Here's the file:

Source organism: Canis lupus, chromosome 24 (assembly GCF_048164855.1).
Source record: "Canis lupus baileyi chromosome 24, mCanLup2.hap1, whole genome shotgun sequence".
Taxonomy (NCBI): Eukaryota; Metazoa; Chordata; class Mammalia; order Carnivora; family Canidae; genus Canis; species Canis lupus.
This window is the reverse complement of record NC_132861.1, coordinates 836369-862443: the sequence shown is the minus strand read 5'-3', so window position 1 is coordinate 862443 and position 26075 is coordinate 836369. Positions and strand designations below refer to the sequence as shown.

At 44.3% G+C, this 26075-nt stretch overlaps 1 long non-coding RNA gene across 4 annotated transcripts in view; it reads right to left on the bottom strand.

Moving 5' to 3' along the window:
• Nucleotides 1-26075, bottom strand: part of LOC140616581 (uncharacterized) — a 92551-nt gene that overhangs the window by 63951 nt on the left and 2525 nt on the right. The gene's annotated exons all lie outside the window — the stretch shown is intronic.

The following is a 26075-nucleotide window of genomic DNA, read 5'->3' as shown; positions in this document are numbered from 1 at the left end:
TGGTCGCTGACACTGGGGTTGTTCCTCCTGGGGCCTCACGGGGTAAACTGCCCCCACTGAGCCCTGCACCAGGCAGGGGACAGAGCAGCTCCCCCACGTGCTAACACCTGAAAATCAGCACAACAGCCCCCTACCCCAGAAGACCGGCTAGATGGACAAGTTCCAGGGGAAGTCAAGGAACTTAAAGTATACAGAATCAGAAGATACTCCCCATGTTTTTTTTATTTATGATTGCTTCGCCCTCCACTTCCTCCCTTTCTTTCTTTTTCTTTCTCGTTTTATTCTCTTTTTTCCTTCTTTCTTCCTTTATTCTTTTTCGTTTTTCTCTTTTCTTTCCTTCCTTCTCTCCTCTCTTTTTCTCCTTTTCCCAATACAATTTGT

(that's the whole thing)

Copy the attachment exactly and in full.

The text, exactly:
Source organism: Canis lupus, chromosome 24 (assembly GCF_048164855.1).
Source record: "Canis lupus baileyi chromosome 24, mCanLup2.hap1, whole genome shotgun sequence".
Taxonomy (NCBI): Eukaryota; Metazoa; Chordata; class Mammalia; order Carnivora; family Canidae; genus Canis; species Canis lupus.
This window is the reverse complement of record NC_132861.1, coordinates 836369-862443: the sequence shown is the minus strand read 5'-3', so window position 1 is coordinate 862443 and position 26075 is coordinate 836369. Positions and strand designations below refer to the sequence as shown.

At 44.3% G+C, this 26075-nt stretch overlaps 1 long non-coding RNA gene across 4 annotated transcripts in view; it reads right to left on the bottom strand.

Moving 5' to 3' along the window:
• Nucleotides 1-26075, bottom strand: part of LOC140616581 (uncharacterized) — a 92551-nt gene that overhangs the window by 63951 nt on the left and 2525 nt on the right. The gene's annotated exons all lie outside the window — the stretch shown is intronic.

The following is a 26075-nucleotide window of genomic DNA, read 5'->3' as shown; positions in this document are numbered from 1 at the left end:
TGGTCGCTGACACTGGGGTTGTTCCTCCTGGGGCCTCACGGGGTAAACTGCCCCCACTGAGCCCTGCACCAGGCAGGGGACAGAGCAGCTCCCCCACGTGCTAACACCTGAAAATCAGCACAACAGCCCCCTACCCCAGAAGACCGGCTAGATGGACAAGTTCCAGGGGAAGTCAAGGAACTTAAAGTATACAGAATCAGAAGATACTCCCCATGTTTTTTTTATTTATGATTGCTTCGCCCTCCACTTCCTCCCTTTCTTTCTTTTTCTTTCTCGTTTTATTCTCTTTTTTCCTTCTTTCTTCCTTTATTCTTTTTCGTTTTTCTCTTTTCTTTCCTTCCTTCTCTCCTCTCTTTTTCTCCTTTTCCCAATACAATTTGT